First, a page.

The Giants’ Race to Map the World

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Gone are the days of having hereditary knowledge of surrounding areas or having to persuade a confused passenger to trace their finger along an over-sized map in order to get anywhere. Gone were these days in 2005 when Google introduced Google Maps (or to give it it’s former name, Google Local). Now what stands, seven years on, is a developed version of yesteryear’s primitive offering, and it is surrounded with competition from the intimidating likes of Apple and Microsoft.

Throughout its existence, Google has built a reputation as an organization that is very much ‘alive’, keeping tech-news sites ripe with tales of innovation as it implements game changing alterations that keep such fields as the SEO industry on its feet at all times. With attempts at social networking and creating its own web browser in the long list of ventures the Google name has been put through, one of the most successful undertakings was Google Maps. Year after year it expands and develops with such features as the ‘Hybrid view’ and the widely popular ‘Street View’, introduced in May 2007 and has led to the software enjoying a long reign as the ultimate web mapping application, facing little competition.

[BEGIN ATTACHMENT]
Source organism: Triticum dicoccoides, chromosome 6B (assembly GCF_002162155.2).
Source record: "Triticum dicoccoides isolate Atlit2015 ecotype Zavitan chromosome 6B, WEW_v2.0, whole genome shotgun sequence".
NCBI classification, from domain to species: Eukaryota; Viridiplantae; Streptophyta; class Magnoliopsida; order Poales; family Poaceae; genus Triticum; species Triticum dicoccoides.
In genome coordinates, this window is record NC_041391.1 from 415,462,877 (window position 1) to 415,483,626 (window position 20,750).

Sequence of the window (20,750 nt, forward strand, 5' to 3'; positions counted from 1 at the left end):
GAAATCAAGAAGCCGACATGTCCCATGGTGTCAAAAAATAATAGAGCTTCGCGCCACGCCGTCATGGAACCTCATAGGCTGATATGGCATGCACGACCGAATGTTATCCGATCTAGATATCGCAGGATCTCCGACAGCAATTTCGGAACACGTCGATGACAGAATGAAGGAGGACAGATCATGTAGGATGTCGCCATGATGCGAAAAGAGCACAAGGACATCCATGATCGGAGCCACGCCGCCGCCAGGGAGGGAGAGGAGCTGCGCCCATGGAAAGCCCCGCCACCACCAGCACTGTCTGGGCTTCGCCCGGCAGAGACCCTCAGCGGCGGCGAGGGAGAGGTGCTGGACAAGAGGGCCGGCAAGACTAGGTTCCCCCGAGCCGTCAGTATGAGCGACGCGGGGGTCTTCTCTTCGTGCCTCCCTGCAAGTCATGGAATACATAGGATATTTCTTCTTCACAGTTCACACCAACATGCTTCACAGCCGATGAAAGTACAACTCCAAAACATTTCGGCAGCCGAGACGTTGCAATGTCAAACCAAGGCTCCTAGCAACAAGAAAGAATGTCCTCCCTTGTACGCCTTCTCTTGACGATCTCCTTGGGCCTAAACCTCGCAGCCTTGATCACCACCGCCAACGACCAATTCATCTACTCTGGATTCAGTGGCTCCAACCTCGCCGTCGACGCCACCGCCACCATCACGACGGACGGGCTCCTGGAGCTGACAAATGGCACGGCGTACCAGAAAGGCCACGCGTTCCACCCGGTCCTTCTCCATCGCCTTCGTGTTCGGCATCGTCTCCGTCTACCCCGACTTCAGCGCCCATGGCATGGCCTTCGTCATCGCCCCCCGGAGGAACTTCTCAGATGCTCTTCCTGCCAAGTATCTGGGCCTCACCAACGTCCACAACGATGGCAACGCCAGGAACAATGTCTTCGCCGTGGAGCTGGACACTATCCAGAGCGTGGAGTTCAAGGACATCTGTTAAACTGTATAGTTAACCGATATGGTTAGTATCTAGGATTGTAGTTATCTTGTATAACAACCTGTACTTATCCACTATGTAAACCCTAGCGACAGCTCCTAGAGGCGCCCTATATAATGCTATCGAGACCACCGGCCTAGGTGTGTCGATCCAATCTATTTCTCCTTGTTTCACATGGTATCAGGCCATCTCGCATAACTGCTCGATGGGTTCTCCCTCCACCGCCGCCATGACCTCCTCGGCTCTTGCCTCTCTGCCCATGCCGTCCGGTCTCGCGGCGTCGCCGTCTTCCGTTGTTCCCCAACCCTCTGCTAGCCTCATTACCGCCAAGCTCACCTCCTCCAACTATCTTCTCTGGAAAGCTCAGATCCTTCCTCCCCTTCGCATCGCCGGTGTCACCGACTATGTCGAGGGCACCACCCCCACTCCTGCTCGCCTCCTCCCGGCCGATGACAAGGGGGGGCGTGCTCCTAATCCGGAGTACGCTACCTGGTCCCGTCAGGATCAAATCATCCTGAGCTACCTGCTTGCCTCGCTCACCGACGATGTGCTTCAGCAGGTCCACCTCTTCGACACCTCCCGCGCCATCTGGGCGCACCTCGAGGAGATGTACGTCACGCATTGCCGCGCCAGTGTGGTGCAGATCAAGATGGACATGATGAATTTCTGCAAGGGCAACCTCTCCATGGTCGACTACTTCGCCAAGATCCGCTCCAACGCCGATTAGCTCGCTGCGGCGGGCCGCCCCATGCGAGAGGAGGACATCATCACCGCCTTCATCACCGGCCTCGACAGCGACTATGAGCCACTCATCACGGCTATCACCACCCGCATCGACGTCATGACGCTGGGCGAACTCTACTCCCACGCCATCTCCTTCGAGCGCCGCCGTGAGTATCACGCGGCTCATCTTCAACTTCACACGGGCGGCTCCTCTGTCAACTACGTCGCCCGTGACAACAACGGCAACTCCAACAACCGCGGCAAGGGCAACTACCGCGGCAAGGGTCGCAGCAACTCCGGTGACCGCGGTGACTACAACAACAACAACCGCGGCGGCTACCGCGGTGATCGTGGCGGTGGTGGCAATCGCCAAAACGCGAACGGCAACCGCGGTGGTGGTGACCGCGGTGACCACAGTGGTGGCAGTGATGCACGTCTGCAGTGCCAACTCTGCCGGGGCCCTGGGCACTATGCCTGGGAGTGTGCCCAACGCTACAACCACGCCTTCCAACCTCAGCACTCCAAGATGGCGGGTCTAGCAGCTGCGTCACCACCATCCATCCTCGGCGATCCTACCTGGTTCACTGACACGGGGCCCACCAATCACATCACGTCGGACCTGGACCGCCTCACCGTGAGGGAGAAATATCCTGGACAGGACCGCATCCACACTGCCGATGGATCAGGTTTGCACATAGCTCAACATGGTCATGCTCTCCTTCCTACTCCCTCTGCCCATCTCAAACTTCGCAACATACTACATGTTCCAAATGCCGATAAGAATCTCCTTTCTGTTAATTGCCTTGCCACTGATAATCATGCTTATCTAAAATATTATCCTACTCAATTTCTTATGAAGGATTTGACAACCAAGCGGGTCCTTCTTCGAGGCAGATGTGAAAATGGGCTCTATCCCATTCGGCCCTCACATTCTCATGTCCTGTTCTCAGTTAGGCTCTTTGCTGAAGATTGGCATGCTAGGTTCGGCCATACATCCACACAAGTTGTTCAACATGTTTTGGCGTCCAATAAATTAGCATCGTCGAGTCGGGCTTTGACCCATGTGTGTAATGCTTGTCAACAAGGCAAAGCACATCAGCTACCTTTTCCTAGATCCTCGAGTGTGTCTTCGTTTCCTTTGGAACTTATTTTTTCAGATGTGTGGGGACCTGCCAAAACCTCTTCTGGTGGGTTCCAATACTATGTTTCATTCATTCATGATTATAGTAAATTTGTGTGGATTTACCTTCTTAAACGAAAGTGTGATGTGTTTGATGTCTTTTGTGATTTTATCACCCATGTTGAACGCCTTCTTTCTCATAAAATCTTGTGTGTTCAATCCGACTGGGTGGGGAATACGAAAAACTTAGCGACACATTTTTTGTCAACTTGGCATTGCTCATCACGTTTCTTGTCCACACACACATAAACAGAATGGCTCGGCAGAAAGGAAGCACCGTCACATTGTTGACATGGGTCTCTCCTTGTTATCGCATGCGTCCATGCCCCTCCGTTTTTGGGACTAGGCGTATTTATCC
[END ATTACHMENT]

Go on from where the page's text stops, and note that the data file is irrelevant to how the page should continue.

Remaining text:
2012 has so far seen Google’s endeavor into bringing a third dimension to the maps by employing a fleet of planes to photograph cities across the world. While an ambitious and characteristically controversial plan on Google’s part, it has been caught up in rivalry from former allies, Apple.

The most recent movement in a distressing relationship between the two giants, Apple have recently hinted at dropping Google Maps from future devices in favor of their own version of the application.

Alongside this, Microsoft has been steadily contributing to the map rivalry a long time. As well as the ongoing rivalry between Microsoft’s Internet Explorer and Google’s browser, Chrome, the Microsoft map offers much the same service as its Google counterpart, complete with street view. The Microsoft map has undergone many changes over the years, but now offers more serious competition as it is branded under their Google opposing alter-ego, Bing which is also running as a realistic alternative to Google as a search engine in the future. But the rivalry between the giant corporations, made of electronics companies and search engine industry leaders (as they recognize internet mapping as a worthy interest) is nothing more than healthy competition that ultimately progresses towards a better user experience.